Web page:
Tag Archives | European Central Bank

Ageing populations create repayment risk for government bonds

Government bonds in the larger, wealthy countries of the West have traditionally been regarded as being “risk-free”.  Most countries have failed to pay their debts at some time in the past, but it hasn’t happened in the post-War period for the major economies, and so investors have forgotten this can happen. This situation may well change […]

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Demographics drive demand and fertility rates have fallen

A major debate is underway in Eurozone financial markets about the imminent approach of deflation.  As the chart above shows, Eurozone inflation has ben falling steadily for the past 2 years.  Yet most still fail to recognise that today’s demographics make this development more or less inevitable.  The Financial Times has kindly printed  the blog’s […]

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“Reservations are no longer necessary at many high-end restaurants”

Think back a moment to September 16 2008.  Newly released transcripts analysed by the Wall Street Journal and Financial Times reveal for the first time what was really going on that day at the world’s most important central bank. Lehman Bros, one of Wall Street’s largest investment banks, had just gone bust.  Merrill Lynch, another giant, had […]

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“Bad news barrage sinks New Year consensus”

Markets stopped operating in their true role of providing price discovery sometime ago.  Instead, they became dominated by the central banks, determined to prove their theory that increased asset values can stimulate sustained economic recovery. They, of course, have the firepower to bend markets to their will.  Nobody else could have spent $16tn in this manner […]

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You can’t print babies to create new demand

What would you have done 5 years ago, in 2009, if you had been given $16tn to restore global economic growth? Would you have boosted spending in areas such as education, health and infrastructure in the belief this would create a sustained boost to economic capability?  Would you have cut taxes in order to encourage entrepreneurs to develop new businesses and promote […]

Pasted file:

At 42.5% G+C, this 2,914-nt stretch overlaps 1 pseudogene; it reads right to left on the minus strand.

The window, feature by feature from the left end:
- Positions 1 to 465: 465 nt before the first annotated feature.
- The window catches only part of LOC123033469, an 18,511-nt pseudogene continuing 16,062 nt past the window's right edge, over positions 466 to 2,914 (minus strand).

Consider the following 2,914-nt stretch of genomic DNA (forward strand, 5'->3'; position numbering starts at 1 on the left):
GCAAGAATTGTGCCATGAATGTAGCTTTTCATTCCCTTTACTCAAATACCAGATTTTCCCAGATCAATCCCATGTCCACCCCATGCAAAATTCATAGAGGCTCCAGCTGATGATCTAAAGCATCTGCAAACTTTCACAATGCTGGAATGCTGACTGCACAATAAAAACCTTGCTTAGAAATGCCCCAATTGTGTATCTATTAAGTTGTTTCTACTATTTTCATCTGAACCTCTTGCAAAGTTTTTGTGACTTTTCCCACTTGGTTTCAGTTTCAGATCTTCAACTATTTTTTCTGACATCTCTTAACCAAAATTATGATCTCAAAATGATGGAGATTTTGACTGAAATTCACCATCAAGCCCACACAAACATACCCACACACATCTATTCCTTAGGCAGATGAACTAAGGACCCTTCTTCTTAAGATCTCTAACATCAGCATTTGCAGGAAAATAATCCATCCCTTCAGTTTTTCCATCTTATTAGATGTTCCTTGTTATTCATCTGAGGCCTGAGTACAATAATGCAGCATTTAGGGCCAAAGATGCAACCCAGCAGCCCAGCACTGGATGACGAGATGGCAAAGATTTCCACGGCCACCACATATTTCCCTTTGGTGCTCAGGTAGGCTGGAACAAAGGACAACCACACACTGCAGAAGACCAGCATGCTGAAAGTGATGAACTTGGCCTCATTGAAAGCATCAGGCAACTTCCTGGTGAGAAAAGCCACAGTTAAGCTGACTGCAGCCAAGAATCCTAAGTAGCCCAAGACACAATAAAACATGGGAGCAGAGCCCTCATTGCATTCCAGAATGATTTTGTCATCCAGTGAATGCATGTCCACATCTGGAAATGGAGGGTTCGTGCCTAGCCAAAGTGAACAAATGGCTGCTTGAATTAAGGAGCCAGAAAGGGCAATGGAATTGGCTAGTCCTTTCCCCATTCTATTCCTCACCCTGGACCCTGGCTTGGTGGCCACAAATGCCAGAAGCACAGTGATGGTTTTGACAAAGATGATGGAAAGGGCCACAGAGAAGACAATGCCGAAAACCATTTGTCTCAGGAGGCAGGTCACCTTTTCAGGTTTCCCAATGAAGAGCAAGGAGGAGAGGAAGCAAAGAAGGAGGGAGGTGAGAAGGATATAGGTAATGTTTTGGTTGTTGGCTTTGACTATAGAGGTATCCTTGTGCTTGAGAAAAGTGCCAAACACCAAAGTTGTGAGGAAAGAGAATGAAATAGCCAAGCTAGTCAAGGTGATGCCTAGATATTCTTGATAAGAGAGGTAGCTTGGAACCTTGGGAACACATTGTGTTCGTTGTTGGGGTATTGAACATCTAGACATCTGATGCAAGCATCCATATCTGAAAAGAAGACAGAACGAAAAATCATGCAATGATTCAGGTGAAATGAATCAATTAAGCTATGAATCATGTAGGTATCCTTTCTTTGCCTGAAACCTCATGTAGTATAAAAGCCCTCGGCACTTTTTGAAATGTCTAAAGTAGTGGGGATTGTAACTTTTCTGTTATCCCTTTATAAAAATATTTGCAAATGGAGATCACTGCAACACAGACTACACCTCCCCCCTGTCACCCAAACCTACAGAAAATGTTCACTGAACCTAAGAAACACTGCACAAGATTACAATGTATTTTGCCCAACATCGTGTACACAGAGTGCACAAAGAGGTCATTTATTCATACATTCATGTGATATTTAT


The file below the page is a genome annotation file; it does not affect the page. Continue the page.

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“Disaster is still some way off” for Cyprus, as Germany prepares to vote

Back in April, the blog suggested that capital controls might remain for rather longer in Cyprus than the “few days or weeks” suggested by the central bank.  And a month later, the bank was still unrealistically claiming they would be lifted “as soon as possible”. Today, the blog’s own view that they could be in place “for […]

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Central banks pop champagne corks as stock markets soar

Central bankers mean well. But, of course, good intentions do not guarantee good results. Their intention since the start of the 2008 crisis has been to boost financial markets. They have therefore provided $tns of liquidity, which has indeed produced record highs in major stock market indices such as the S&P 500 and Dow Jones […]

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Demographics mean growth has slowed

Western politicians have failed to take responsibility for managing the Crisis. And so, as the blog noted last week, policy is instead being made by unelected central bankers – principally Ben Bernanke at the US Federal Reserve, and Mario Draghi at the European Central Bank. They are clearly well-meaning, and in normal times might do […]

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Eurozone politicians have built a Tower of Babel

Last week saw the 20th EU ‘Crisis Summit’. Like the previous 19, it achieved little. Yet everyone at the meeting knew what had to be agreed: • A banking union which operates across national borders • The issuing of joint Eurozone bonds, guaranteed by all euro members • Adoption of a Federal budget and economic […]

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€489bn avoids Eurozone collapse, for now

A month ago, the former UK Finance Minister, Alastair Darling, warned that the European Central Bank (ECB) had “to recognise they have to be the lenders of the last resort”. He added that “This is far worse than the banking crisis of 2008 in its seriousness and, if it is not solved by Christmas, I […]

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